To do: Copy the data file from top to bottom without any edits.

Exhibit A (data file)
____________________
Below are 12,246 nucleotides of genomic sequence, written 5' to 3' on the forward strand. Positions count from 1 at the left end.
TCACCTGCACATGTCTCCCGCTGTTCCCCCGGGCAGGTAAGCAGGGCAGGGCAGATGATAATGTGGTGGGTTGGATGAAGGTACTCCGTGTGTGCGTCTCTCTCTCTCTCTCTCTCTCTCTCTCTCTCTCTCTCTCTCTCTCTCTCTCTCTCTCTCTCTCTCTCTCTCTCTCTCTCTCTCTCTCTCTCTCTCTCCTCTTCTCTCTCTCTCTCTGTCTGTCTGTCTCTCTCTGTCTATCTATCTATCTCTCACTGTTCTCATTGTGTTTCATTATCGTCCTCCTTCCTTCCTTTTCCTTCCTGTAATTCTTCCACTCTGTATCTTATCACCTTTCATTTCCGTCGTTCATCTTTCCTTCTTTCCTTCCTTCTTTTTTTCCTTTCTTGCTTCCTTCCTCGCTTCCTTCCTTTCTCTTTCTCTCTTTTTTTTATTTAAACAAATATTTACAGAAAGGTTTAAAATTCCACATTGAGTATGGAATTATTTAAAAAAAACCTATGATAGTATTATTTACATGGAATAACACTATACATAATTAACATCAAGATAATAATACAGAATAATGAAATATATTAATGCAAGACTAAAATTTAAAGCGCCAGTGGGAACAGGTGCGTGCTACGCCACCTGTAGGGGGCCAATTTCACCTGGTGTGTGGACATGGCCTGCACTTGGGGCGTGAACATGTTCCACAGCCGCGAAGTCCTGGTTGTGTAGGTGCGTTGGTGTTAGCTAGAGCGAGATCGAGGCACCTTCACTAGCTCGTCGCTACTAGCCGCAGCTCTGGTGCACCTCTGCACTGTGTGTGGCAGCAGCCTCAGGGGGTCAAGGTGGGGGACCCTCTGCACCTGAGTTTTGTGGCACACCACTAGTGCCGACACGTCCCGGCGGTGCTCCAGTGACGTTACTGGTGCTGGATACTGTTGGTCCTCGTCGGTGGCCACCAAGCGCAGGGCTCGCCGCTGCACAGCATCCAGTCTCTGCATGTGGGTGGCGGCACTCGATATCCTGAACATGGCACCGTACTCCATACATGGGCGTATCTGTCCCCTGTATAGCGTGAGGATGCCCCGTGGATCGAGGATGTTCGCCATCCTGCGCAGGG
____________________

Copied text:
Below are 12,246 nucleotides of genomic sequence, written 5' to 3' on the forward strand. Positions count from 1 at the left end.
TCACCTGCACATGTCTCCCGCTGTTCCCCCGGGCAGGTAAGCAGGGCAGGGCAGATGATAATGTGGTGGGTTGGATGAAGGTACTCCGTGTGTGCGTCTCTCTCTCTCTCTCTCTCTCTCTCTCTCTCTCTCTCTCTCTCTCTCTCTCTCTCTCTCTCTCTCTCTCTCTCTCTCTCTCTCTCTCTCTCTCTCTCCTCTTCTCTCTCTCTCTCTGTCTGTCTGTCTCTCTCTGTCTATCTATCTATCTCTCACTGTTCTCATTGTGTTTCATTATCGTCCTCCTTCCTTCCTTTTCCTTCCTGTAATTCTTCCACTCTGTATCTTATCACCTTTCATTTCCGTCGTTCATCTTTCCTTCTTTCCTTCCTTCTTTTTTTCCTTTCTTGCTTCCTTCCTCGCTTCCTTCCTTTCTCTTTCTCTCTTTTTTTTATTTAAACAAATATTTACAGAAAGGTTTAAAATTCCACATTGAGTATGGAATTATTTAAAAAAAACCTATGATAGTATTATTTACATGGAATAACACTATACATAATTAACATCAAGATAATAATACAGAATAATGAAATATATTAATGCAAGACTAAAATTTAAAGCGCCAGTGGGAACAGGTGCGTGCTACGCCACCTGTAGGGGGCCAATTTCACCTGGTGTGTGGACATGGCCTGCACTTGGGGCGTGAACATGTTCCACAGCCGCGAAGTCCTGGTTGTGTAGGTGCGTTGGTGTTAGCTAGAGCGAGATCGAGGCACCTTCACTAGCTCGTCGCTACTAGCCGCAGCTCTGGTGCACCTCTGCACTGTGTGTGGCAGCAGCCTCAGGGGGTCAAGGTGGGGGACCCTCTGCACCTGAGTTTTGTGGCACACCACTAGTGCCGACACGTCCCGGCGGTGCTCCAGTGACGTTACTGGTGCTGGATACTGTTGGTCCTCGTCGGTGGCCACCAAGCGCAGGGCTCGCCGCTGCACAGCATCCAGTCTCTGCATGTGGGTGGCGGCACTCGATATCCTGAACATGGCACCGTACTCCATACATGGGCGTATCTGTCCCCTGTATAGCGTGAGGATGCCCCGTGGATCGAGGATGTTCGCCATCCTGCGCAGGG